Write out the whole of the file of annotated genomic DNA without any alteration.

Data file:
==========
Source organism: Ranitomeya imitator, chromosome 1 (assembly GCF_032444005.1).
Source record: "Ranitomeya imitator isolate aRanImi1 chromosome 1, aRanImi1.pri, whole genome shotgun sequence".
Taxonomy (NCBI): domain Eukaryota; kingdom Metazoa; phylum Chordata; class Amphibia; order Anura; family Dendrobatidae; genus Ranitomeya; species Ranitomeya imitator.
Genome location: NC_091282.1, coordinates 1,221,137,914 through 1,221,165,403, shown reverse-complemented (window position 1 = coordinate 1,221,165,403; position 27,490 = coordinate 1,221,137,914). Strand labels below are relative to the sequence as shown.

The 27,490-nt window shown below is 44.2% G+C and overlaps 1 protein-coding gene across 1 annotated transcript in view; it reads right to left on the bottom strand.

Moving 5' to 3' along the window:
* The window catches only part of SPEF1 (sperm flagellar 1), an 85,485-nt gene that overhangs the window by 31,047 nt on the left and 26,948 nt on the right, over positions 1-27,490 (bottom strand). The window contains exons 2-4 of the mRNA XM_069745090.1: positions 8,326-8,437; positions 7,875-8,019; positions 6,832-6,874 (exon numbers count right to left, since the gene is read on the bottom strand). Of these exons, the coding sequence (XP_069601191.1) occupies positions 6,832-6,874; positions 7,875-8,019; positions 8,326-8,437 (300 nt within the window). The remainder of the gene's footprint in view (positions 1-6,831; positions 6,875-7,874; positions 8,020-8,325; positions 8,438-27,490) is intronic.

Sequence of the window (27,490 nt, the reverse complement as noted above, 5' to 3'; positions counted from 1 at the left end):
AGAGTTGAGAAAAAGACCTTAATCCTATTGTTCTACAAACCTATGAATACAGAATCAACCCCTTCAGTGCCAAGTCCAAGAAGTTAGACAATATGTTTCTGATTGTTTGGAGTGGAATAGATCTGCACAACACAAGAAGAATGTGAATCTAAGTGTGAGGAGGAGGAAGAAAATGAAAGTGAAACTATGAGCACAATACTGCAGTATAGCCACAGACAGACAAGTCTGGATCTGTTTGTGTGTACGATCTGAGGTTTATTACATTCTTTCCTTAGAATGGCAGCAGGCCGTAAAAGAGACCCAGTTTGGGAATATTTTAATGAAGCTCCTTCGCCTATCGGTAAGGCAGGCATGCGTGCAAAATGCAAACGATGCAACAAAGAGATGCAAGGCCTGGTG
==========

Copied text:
Source organism: Ranitomeya imitator, chromosome 1 (assembly GCF_032444005.1).
Source record: "Ranitomeya imitator isolate aRanImi1 chromosome 1, aRanImi1.pri, whole genome shotgun sequence".
Taxonomy (NCBI): domain Eukaryota; kingdom Metazoa; phylum Chordata; class Amphibia; order Anura; family Dendrobatidae; genus Ranitomeya; species Ranitomeya imitator.
Genome location: NC_091282.1, coordinates 1,221,137,914 through 1,221,165,403, shown reverse-complemented (window position 1 = coordinate 1,221,165,403; position 27,490 = coordinate 1,221,137,914). Strand labels below are relative to the sequence as shown.

The 27,490-nt window shown below is 44.2% G+C and overlaps 1 protein-coding gene across 1 annotated transcript in view; it reads right to left on the bottom strand.

Moving 5' to 3' along the window:
* The window catches only part of SPEF1 (sperm flagellar 1), an 85,485-nt gene that overhangs the window by 31,047 nt on the left and 26,948 nt on the right, over positions 1-27,490 (bottom strand). The window contains exons 2-4 of the mRNA XM_069745090.1: positions 8,326-8,437; positions 7,875-8,019; positions 6,832-6,874 (exon numbers count right to left, since the gene is read on the bottom strand). Of these exons, the coding sequence (XP_069601191.1) occupies positions 6,832-6,874; positions 7,875-8,019; positions 8,326-8,437 (300 nt within the window). The remainder of the gene's footprint in view (positions 1-6,831; positions 6,875-7,874; positions 8,020-8,325; positions 8,438-27,490) is intronic.

Sequence of the window (27,490 nt, the reverse complement as noted above, 5' to 3'; positions counted from 1 at the left end):
AGAGTTGAGAAAAAGACCTTAATCCTATTGTTCTACAAACCTATGAATACAGAATCAACCCCTTCAGTGCCAAGTCCAAGAAGTTAGACAATATGTTTCTGATTGTTTGGAGTGGAATAGATCTGCACAACACAAGAAGAATGTGAATCTAAGTGTGAGGAGGAGGAAGAAAATGAAAGTGAAACTATGAGCACAATACTGCAGTATAGCCACAGACAGACAAGTCTGGATCTGTTTGTGTGTACGATCTGAGGTTTATTACATTCTTTCCTTAGAATGGCAGCAGGCCGTAAAAGAGACCCAGTTTGGGAATATTTTAATGAAGCTCCTTCGCCTATCGGTAAGGCAGGCATGCGTGCAAAATGCAAACGATGCAACAAAGAGATGCAAGGCCTGGTG